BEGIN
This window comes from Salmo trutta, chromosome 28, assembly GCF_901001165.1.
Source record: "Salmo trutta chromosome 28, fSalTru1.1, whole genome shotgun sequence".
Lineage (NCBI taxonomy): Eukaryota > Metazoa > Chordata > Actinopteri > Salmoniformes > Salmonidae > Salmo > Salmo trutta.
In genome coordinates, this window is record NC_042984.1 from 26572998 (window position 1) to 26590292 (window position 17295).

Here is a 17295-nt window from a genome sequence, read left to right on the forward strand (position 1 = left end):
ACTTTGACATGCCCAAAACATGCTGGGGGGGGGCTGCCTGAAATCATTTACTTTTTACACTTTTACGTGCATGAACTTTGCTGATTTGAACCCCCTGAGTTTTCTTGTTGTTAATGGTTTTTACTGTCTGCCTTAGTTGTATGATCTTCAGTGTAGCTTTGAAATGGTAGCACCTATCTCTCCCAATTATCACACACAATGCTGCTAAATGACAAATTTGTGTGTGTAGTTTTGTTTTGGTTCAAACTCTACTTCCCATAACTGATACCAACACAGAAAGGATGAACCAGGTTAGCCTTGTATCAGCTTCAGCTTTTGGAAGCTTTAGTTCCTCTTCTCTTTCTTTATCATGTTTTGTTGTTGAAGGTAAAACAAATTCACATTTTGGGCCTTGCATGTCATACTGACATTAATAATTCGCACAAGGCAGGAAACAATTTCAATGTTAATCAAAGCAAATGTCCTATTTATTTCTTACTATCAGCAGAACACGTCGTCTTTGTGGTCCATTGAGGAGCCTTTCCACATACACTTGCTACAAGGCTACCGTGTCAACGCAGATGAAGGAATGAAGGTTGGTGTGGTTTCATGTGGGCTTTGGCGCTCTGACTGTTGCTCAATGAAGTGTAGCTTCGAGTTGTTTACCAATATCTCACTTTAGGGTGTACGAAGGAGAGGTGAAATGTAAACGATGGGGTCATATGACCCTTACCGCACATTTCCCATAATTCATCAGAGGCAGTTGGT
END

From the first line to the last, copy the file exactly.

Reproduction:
This window comes from Salmo trutta, chromosome 28, assembly GCF_901001165.1.
Source record: "Salmo trutta chromosome 28, fSalTru1.1, whole genome shotgun sequence".
Lineage (NCBI taxonomy): Eukaryota > Metazoa > Chordata > Actinopteri > Salmoniformes > Salmonidae > Salmo > Salmo trutta.
In genome coordinates, this window is record NC_042984.1 from 26572998 (window position 1) to 26590292 (window position 17295).

Here is a 17295-nt window from a genome sequence, read left to right on the forward strand (position 1 = left end):
ACTTTGACATGCCCAAAACATGCTGGGGGGGGGCTGCCTGAAATCATTTACTTTTTACACTTTTACGTGCATGAACTTTGCTGATTTGAACCCCCTGAGTTTTCTTGTTGTTAATGGTTTTTACTGTCTGCCTTAGTTGTATGATCTTCAGTGTAGCTTTGAAATGGTAGCACCTATCTCTCCCAATTATCACACACAATGCTGCTAAATGACAAATTTGTGTGTGTAGTTTTGTTTTGGTTCAAACTCTACTTCCCATAACTGATACCAACACAGAAAGGATGAACCAGGTTAGCCTTGTATCAGCTTCAGCTTTTGGAAGCTTTAGTTCCTCTTCTCTTTCTTTATCATGTTTTGTTGTTGAAGGTAAAACAAATTCACATTTTGGGCCTTGCATGTCATACTGACATTAATAATTCGCACAAGGCAGGAAACAATTTCAATGTTAATCAAAGCAAATGTCCTATTTATTTCTTACTATCAGCAGAACACGTCGTCTTTGTGGTCCATTGAGGAGCCTTTCCACATACACTTGCTACAAGGCTACCGTGTCAACGCAGATGAAGGAATGAAGGTTGGTGTGGTTTCATGTGGGCTTTGGCGCTCTGACTGTTGCTCAATGAAGTGTAGCTTCGAGTTGTTTACCAATATCTCACTTTAGGGTGTACGAAGGAGAGGTGAAATGTAAACGATGGGGTCATATGACCCTTACCGCACATTTCCCATAATTCATCAGAGGCAGTTGGT